When oil prices are high, the thought that foreigners might be exploiting mineral wealth that rightly belongs to the people is more than many can take. Taking control of national resources, or Oil Sovereignty as it is sometimes called can be very popular with the voters. Unfortunately this approach can have disastrous results, thought these are often only noticeable a considerable time later.
In the last week there have been two news stories that illustrate the impact of using nationalism to dictate oil policy rather than economic logic.
First is a happy story from Mexico:
The President, Felipe Calderon, announced the first oil discovery in the deepwater Gulf of Mexico, confirmed the presence of light oil reservoirs in the province of the Perdido fold belt.
Of course its not the first oil discovery in the deepwater Gulf of Mexico as such, just the first on the Mexican side of the border. Its a happy story because Mexico needs to replace its shrinking reserves, and yet it is a cautionary tale. Mexico's northern neighbour has been developing deep water fields in the gulf of Mexico for a couple of decades. This table illustrates that.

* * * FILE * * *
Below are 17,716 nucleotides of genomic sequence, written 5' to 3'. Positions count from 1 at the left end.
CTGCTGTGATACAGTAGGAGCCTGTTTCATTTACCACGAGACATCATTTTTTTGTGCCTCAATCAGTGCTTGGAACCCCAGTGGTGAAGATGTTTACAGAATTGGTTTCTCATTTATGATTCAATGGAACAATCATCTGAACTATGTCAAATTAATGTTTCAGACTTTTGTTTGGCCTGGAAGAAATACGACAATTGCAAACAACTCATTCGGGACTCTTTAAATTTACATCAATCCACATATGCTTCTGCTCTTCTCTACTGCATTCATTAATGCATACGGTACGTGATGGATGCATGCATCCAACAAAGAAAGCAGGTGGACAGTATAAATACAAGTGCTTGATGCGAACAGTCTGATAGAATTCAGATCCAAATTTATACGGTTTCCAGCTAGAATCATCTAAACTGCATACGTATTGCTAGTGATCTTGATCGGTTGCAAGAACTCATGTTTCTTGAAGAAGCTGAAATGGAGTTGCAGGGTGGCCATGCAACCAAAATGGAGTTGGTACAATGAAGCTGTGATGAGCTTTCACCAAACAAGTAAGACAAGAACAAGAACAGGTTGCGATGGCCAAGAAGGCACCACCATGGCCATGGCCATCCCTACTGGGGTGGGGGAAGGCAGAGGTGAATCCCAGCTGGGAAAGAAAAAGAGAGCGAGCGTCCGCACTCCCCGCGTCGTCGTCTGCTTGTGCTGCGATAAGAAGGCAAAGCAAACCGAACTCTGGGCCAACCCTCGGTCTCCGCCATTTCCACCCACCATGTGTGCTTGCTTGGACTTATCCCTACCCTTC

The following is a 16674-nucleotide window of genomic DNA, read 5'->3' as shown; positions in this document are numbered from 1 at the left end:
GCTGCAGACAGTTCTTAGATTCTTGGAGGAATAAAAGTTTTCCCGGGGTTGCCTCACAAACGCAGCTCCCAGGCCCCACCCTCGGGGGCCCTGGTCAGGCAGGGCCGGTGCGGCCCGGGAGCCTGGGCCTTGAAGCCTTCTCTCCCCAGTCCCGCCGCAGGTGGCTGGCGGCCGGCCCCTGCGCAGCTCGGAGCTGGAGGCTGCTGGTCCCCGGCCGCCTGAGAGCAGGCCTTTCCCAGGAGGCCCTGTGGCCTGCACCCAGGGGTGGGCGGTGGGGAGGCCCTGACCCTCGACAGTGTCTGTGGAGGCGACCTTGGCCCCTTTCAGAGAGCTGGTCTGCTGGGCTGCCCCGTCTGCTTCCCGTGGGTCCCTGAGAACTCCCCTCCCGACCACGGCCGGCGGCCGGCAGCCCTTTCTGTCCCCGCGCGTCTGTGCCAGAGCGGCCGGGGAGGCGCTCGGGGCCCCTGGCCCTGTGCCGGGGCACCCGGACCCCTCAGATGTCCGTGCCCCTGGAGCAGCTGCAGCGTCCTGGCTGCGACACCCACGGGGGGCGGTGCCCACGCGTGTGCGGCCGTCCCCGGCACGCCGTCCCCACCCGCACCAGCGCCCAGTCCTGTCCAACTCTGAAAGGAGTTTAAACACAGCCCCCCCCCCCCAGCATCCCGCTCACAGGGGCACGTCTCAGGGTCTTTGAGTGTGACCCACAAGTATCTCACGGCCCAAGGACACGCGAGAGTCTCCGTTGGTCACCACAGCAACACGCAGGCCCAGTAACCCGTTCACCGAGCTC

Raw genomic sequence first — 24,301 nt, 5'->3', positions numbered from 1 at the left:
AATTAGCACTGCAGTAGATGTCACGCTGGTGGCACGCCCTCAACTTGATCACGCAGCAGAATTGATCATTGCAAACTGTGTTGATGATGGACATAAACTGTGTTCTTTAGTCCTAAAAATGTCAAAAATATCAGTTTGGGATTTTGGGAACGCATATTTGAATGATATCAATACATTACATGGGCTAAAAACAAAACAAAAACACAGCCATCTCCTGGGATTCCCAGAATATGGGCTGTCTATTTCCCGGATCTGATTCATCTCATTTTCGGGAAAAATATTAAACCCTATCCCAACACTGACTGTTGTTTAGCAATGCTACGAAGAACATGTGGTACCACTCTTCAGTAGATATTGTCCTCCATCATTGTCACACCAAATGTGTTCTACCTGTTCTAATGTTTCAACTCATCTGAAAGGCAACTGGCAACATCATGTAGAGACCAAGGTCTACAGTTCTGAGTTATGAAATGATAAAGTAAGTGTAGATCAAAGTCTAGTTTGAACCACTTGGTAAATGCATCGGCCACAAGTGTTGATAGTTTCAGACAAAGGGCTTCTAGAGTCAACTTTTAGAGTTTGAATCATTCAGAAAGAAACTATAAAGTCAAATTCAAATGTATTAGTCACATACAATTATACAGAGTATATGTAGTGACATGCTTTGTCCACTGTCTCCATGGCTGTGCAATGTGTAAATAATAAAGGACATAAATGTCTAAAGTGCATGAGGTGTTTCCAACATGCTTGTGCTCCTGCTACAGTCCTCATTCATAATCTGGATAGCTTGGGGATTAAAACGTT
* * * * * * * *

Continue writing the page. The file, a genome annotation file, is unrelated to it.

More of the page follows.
Almost everyone of a certain size has operations in the US Gulf of Mexico, and would be only to happy to duplicate their efforts for Mexico, but cannot.
An altogether more miserable tale comes from a country, that for all its fascist bluster is actually a little more welcoming of gringo investment. Venezuela.
The president of the Bolivarian Republic of Venezuela, Hugo Chavez, declared three days of national mourning for the deceased from the explosion in the early hours of Saturday at Amuay refinery
In terms of death toll we have one of the worst refinery disasters ever. Of course Mr Chavez many fans are immediately shouting sabotage but the probable cause is much more mundane. Ten years ago, all of PDVSA's workers who didn't share the socialist dream were sacked. Since then, the company has been starved of money for investment and by all accounts maintenance. So it looks like an accident waiting to happen.
I wouldn't suggest for a minute that oil producing nations don't bargain as hard as possible, but insisting on direct state control of oil can be extremely expensive, and not just in terms of money.